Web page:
The promotion work started years ago, as friends and family and fellow authors watched me struggle to obtain publication, take my fair share beatings, but never give up. By the time Nearly Departed in Deadwood came out in ebook, it already had a large team of supporters determined to see it succeed. Since publication, volunteers have freely given their time to help spread the word. The city of Deadwood and surrounding towns have joined in the movement. Now, Violet’s fanbase is growing stronger by the day, readers loving her sense of humor and cheering her determination to succeed.

But what does this have to do with that ingenious plan to score a pair of purple boots (did I mention the boots I want cost $400)? Simple—Violet Parker’s talisman is her purple boots. As you read her story, you come learn the importance of these boots. They even made the cover!

As I promote the book, readers want posters and key chains and magnets with the purple boots on them. When I show up at a book signing, they expect me to represent Violet. To be witty and sassy, to be strong yet compassionate, and most importantly—to wear those purple cowboy boots. So you see, thanks to Violet and Nearly Departed in Deadwood, I now have the perfect excuse to buy those purple cowboy boots.

Finally, this farm girl from Ohio gets to be a cowgirl, like I dreamed of doing so long ago.

What about you? Do you have any old daydreams that have come true that you want to share? Or any fun stories about your author journey? Did you daydream about being a cowgirl or cowboy when you were a kid, too?

Thank you, Diane, for inviting me to be on the Killer Fiction blog today. It’s a huge honor to get to hang out with you all!

Ann Charles


Chapter One
Deadwood, South Dakota
Monday, July 9th

The first time I came to Deadwood, I got shot in the ass. Now, twenty-five years later, as I stared into the double barrels of Old Man Harvey’s shotgun, irony was having a fiesta and I was the piñata.

I tried to produce a polite smile, but my cheeks had petrified along with my heart. “You wouldn’t shoot a girl, would you?”

Old Man Harvey snorted, his whole face contorting with the effort. “Lady, I’d blow the damned Easter bunny’s head off if he was tryin’ to take what’s mine.”

He cocked his shotgun—his version of an exclamation mark.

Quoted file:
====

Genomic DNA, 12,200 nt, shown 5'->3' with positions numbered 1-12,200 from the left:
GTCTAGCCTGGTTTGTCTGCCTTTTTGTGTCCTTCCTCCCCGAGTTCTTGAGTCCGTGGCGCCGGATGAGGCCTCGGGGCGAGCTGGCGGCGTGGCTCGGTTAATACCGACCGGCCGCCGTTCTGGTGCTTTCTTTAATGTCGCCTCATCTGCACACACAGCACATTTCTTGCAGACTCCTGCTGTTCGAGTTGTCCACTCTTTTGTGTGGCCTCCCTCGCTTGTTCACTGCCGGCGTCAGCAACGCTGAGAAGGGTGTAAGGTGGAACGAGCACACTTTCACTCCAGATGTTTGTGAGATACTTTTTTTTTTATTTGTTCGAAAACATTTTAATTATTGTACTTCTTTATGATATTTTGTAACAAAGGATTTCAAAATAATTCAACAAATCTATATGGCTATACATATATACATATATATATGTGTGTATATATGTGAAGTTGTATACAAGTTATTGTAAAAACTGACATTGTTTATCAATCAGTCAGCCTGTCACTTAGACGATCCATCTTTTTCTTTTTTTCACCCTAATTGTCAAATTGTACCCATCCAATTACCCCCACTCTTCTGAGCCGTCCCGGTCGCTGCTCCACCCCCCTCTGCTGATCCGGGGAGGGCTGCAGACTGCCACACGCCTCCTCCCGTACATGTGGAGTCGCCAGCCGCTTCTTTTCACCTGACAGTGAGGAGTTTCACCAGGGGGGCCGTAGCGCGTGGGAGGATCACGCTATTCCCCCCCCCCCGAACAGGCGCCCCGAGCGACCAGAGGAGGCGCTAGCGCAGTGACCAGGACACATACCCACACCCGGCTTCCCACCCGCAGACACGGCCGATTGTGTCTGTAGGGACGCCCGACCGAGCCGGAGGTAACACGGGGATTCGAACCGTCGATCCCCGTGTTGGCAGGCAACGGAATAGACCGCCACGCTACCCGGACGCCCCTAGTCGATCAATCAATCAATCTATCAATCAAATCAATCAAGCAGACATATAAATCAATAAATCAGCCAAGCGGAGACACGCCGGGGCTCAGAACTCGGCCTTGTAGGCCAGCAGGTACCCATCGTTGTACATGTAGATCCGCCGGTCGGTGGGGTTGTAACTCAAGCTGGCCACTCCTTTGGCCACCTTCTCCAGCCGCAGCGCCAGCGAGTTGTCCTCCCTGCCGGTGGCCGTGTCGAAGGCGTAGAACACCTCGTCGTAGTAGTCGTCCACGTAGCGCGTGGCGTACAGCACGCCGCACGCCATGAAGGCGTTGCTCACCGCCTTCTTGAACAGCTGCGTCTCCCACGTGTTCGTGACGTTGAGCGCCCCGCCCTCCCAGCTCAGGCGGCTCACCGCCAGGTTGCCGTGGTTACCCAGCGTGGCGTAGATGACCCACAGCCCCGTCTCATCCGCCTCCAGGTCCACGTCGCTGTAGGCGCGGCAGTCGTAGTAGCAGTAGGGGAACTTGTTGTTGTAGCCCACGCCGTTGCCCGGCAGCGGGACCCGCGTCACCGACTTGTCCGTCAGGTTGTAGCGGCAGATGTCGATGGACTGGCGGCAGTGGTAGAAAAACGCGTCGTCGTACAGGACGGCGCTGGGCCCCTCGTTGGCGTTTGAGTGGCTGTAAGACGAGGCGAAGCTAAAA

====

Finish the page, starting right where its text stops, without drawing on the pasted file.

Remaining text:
“Whoa!” I would have gulped had there been any spit left in my mouth. “I’m not here to take anything.”

He replied by aiming those two barrels at my chest instead of my face.

“I’m with Calamity Jane Realty, I swear! I came to ...”

With Harvey threatening to fill my lungs with peepholes, I had trouble remembering why I’d driven out to this corner of the boonies. Oh, yeah. Lowering one of my hands, I held out my crushed business card. “I want to help you sell your ranch.”
The double barrels clinked against one of the buttons on my Rebecca Taylor-knockoff jacket as Harvey grabbed my card. I swallowed a squawk of panic and willed the soles of my boots to unglue from the floorboards of Harvey’s front porch and retreat. Unfortunately, my brain’s direct line to my feet was experiencing technical difficulties.

Harvey’s squint relaxed. “Violet Parker, huh?”

“That’s me.” My voice sounded pip-squeaky in my own ears. I couldn’t help it. Guns made my thighs wobbly and my bladder heavy. Had I not made a pit stop at Girdy’s Grill for a buffalo burger and paid a visit to the little Hens room, I’d have a puddle in the bottom of my favorite cowboy boots by now.

“Your boots match your name. What’s a ‘Broker Associate’?”

“It’s someone who is going to lose her job if she doesn’t sell a house in the next three weeks.” I lowered my other hand.

I’d been with Calamity Jane Realty for a little over two months and had yet to make a single sale. So much for my radical, life-changing leap into a new career. If I didn’t make a sale before my probation was up, I’d have to drag my kids back down to the prairie and bunk with my parents ... again.

“You’re a lot purtier in this here picture with your hair down.”

“So I’ve been told.” Old Man Harvey seemed to be channeling my nine-year-old daughter today. Lucky me.

“Makes you look younger, like a fine heifer.”

I cocked my head to the side, unsure if I’d just been tossed a compliment or slapped with an insult.

The shotgun dipped to my belly button as he held the card out for me to take back.
“Keep it. I have plenty.” A whole box full. They helped fill the lone drawer in my desk back at Calamity Jane’s.

“So that asshole from the bank didn’t send you?”

“No.” An asshole from my office had, and the bastard would be extracting his balls from his esophagus for this so-called generous referral—if I made it back to Calamity Jane’s without looking like a human sieve.

“Then how’d you know about my gambling problem?”

“What gambling problem?”

Old Man Harvey’s eyes narrowed again. He whipped the double barrels back up to my kisser. “The only way you’d know I’m thinking about selling is if you heard about my gambling debt.”

“Oh, you mean that gambling problem.”

“What’d you think I meant?”